The shapers of jungles

Kanha is one of the most beautiful national parks. The first thing you notice are the enormous sal trees (Shorea robusta) forming patches with closed canopies. Then you notice that they are actually stands of trees in a larger grassland. The stands are carpeted with fallen leaves. The sunny grasslands are full of herds of chital (Axis axis, spotted deer). At the edges between the open grasslands and the forest are the more cautious sambar (Rusa unicolor) and barasingha (Rucervus duvaucelii, swamp deer). But if you look closer you see the species that shapes the landscape by removing litter and tilling the ground: termites. Some are visible by their mounds dotted throughout the forest, others hide in living trees and dead logs.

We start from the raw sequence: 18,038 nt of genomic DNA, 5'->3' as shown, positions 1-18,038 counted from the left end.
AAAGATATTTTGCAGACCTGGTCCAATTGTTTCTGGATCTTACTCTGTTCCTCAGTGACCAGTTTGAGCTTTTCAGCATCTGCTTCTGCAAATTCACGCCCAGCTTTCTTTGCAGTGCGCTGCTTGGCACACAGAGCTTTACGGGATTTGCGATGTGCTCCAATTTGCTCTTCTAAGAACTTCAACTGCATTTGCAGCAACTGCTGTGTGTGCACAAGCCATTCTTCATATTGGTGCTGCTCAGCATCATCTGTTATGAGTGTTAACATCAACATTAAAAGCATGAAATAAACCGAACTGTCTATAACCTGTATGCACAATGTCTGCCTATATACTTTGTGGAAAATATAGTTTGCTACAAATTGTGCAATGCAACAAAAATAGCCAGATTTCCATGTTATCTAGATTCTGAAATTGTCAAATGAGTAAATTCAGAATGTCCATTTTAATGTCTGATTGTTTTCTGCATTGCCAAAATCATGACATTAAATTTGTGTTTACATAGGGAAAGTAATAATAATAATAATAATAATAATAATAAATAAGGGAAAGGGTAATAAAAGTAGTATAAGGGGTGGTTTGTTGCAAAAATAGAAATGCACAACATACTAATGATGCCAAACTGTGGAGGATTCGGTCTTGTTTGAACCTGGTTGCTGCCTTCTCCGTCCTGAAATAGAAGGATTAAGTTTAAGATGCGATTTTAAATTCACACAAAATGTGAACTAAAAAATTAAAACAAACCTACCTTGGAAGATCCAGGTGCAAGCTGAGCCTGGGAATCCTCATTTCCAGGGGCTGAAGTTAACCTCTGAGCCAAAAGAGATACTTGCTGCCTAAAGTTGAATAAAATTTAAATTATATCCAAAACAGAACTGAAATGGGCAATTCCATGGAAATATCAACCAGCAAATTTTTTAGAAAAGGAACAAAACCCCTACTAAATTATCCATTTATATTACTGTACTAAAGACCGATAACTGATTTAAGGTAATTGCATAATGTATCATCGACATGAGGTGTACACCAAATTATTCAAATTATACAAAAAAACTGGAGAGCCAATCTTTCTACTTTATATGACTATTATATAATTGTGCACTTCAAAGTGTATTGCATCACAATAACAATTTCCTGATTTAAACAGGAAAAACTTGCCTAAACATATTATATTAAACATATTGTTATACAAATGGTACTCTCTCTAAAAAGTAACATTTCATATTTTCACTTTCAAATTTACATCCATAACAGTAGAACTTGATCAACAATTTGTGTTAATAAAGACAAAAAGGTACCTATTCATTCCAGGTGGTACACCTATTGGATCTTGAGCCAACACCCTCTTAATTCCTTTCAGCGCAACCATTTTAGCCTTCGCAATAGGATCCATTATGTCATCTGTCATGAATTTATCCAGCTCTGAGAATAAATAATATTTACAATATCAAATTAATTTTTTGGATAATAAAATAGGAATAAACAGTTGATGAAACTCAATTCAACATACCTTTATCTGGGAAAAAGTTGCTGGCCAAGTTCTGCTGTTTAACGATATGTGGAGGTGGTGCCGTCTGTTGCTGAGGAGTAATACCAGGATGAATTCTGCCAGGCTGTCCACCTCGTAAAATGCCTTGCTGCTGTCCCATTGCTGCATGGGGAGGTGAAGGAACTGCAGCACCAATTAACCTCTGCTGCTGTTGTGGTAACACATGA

I spent quite a bit of time trying to figure out how high the termite mounds were. It sounds silly, but then I was in a jeep which spent three days rushing through the forest in search of tigers. Most tourists holiday in nearby resorts, and spend their times in swimming pools and air-conditioned rooms, making a couple of forays into the jungle. Of those who come to the forest, most are interested in tigers. So tigers are a boon to the locals who make their living on tourism, and their behaviour is geared to such people. A very few visitors come to the forest to see more, and the guides and jeep drivers are happy to talk to them about their own experiences. But you just cannot get off jeeps to make measurements. So I had to improvise by taking photos of termite mounds with different things to give a scale. Everything simplified when I saw two people, forest workers, walking between two mounds. That photo clearly told me that the large mounds were about two meters high. I saw the Northern plains gray langur (Semnopithecus entellus, hanuman) crouched behind a smaller mound. These langurs are about a meter tall. So that sort of verifies my estimate by eye that the larger mounds are twice as tall.